Special Situation: DJE Real Estate fund (LU0188853955) in liquidation

EDIT:I have changed some parts of the Post, especially with regard to the summary and the risk section !!!

Preliminary remark: a reader emailed me this idea, thank you very much. But please don’t forget: This is not meant as an investment advise, please do your own homework !!!! I might own already shares of any discussed inevstment personally and many of the invetsments discussed are relatively illiquid.


The DJE Real Estate fund is a kind of “hybrid” fund of fund real estate vehicle. Among others, the fund can invest in all kind of real estate funds as well as real estate stocks, bonds etc. The fund was launched in 2004 when a lot of Germans were frustrated by the stock market and began to flood Real Estate investment funds with liquidity.

As many know, the same money went into the various open ended investment funds, like DEGI Europa, Axa Immoselect etc. The rest of the story is well known, many of those open ended investment funds needed to shut down and are going to be liquidated, 2 of them (SEB and CS) still hope to reopen until June 2012 although this might be too optimistic.

Naturally, a fund that invests in other real estate funds ends up with some investments into those problem fund as well. A fund similar to the DJE fund, namely the “Allianz Premium Immobilien” closed its doors already in August 2011.

The DJE Real Estate fund

The DJE fund managed to stay open longer, but then finally closed for liquidation on December 28th 2011.

Until closure, the fund which is traded in the secondary market, traded close to the official NAV, however after closure, the price collapsed to a level of ~5 EUR:

To make things more interesting, the fund only reports its details on a semi-annual basis, so the last detailed report is from 30.06.2011.

In its current fact sheet one can get at least the percentages of the different categories and total value. Based on this, we will try the evaluate the current holdings.

Fund valuation general approach:

From the current fact sheet we know the following:

– current total value of the fund is 226.7 mn EUR
– 9% of the fund is invested in shares, 0% bonds, 3% others. The rest (88%) in Real estate funds.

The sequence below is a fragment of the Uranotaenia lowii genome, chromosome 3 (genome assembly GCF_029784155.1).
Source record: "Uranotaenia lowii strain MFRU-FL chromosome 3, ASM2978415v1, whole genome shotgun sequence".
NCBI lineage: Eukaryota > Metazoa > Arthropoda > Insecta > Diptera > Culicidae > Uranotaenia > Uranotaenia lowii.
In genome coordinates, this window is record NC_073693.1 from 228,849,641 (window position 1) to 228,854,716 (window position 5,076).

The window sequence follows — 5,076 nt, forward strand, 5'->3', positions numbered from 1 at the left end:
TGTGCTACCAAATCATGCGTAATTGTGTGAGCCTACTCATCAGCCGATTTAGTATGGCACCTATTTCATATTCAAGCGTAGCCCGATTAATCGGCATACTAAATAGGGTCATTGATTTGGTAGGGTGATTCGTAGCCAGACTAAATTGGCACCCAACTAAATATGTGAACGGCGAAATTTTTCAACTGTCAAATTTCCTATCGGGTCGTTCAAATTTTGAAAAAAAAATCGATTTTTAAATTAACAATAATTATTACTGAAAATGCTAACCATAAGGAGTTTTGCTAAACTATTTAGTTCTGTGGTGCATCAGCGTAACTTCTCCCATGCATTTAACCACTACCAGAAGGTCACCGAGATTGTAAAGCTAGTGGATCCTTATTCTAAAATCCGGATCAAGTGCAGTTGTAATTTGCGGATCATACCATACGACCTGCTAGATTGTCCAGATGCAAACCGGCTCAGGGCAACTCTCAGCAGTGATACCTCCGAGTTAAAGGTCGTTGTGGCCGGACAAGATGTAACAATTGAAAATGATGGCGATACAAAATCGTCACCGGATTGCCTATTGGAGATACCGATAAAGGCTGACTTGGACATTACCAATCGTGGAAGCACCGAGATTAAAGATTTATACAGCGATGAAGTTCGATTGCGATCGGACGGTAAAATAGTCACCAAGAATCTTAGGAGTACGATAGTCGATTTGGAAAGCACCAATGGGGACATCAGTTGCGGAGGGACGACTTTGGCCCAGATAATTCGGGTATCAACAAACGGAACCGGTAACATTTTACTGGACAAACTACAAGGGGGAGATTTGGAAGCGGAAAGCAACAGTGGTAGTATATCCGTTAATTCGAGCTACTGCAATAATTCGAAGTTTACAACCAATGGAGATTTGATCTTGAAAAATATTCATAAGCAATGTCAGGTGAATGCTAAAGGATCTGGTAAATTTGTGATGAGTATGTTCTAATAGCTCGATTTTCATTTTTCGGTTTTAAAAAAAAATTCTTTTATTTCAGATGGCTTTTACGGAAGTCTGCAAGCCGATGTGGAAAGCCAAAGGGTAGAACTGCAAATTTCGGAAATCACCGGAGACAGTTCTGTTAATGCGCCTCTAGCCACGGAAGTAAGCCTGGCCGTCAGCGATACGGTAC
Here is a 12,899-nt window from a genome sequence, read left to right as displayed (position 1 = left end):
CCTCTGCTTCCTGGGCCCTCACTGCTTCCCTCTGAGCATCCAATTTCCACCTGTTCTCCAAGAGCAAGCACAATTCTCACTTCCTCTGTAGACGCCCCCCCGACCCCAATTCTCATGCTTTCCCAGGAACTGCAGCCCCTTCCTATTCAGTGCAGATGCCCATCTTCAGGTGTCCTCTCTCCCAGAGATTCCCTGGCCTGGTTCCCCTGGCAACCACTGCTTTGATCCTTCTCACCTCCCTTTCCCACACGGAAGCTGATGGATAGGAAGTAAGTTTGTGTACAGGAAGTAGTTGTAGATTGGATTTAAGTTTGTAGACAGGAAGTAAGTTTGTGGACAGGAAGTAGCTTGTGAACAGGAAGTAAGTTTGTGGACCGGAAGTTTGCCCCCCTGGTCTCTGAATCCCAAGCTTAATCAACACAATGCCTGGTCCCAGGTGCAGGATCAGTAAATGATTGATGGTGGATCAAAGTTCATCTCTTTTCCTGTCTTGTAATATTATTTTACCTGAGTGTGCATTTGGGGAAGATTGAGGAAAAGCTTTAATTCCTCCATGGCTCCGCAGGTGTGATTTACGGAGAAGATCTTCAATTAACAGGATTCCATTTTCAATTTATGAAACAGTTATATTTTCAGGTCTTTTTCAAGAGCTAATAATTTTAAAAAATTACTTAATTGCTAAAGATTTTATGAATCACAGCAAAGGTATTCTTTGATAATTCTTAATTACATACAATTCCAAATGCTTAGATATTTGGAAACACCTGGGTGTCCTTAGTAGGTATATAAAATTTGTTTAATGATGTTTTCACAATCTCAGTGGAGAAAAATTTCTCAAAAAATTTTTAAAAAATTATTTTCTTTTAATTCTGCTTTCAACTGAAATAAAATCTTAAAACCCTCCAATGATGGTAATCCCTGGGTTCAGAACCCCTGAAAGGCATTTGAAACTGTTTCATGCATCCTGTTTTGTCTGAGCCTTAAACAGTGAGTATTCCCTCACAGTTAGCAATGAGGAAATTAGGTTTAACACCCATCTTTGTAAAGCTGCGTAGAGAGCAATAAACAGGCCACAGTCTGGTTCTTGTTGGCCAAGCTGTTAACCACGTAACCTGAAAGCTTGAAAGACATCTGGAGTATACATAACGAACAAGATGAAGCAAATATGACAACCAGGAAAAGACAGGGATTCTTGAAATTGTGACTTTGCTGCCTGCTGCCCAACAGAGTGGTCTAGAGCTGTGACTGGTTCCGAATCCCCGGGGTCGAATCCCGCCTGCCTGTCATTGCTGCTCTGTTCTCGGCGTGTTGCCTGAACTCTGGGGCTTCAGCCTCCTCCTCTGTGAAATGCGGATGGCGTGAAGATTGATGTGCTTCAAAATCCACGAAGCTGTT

We can also assume the following:

– the problem funds will be unchanged (quantity) from 30.06.2011
– for “normal funds” no discount is necessary, neither for stocks and others
– we can evaluate the traded “problem funds” at traded prices (in the official DJE NAV, all funds are valued according to their theoretical NAVs)

So the general valuation could be carried out hte following way:

1. start with stated NAV
2. deduct market prices discounts for traded Problem funds
3. apply additional discounts for special structures

Problem funds / special structures

If we look into the fund list, we can easily spot the problem funds. I have already made a table with the “problem funds”, their NAV and their traded prices:

Shares NAV Current price NAV total Current Markjet value Delta
Axa Immoselect 92300 51.24 31.23 4,729,452.00 2,882,529.00 -1,846,923.00
MS P2 Value 618000 21.94 11.62 13,558,920.00 7,181,160.00 -6,377,760.00
TMW Welt 615500 44.81 28.80 27,580,555.00 17,726,400.00 -9,854,155.00
DEGI Global Business 148512 69.58 44.00 10,333,464.96 6,534,528.00 -3,798,936.96
DEGI German Business 148500 90 56.91 13,365,000.00 8,451,566.54 -4,913,433.46
Total       45,868,927.00 27,790,089.00 -26,791,208.42

The first 3 funds (Axa, P2 Value and TMW) are relatively liquid, for DEGI Global I used the bid price. The 5th fund, the DEGI German Business, is not yet finally closed and could in theory reopen. The fund doesn’t have a secondary listing so I used the same discount as for the DEGI Global.

So all in all we end up with a -26.8 mn EUR mark-to-market adjustment for the “problem funds”. Based on the total volume of 226.7 mn EUR and a 7.99 EUR NAV, we would end up with a discount of 11.82% or -0.94 EUR per share.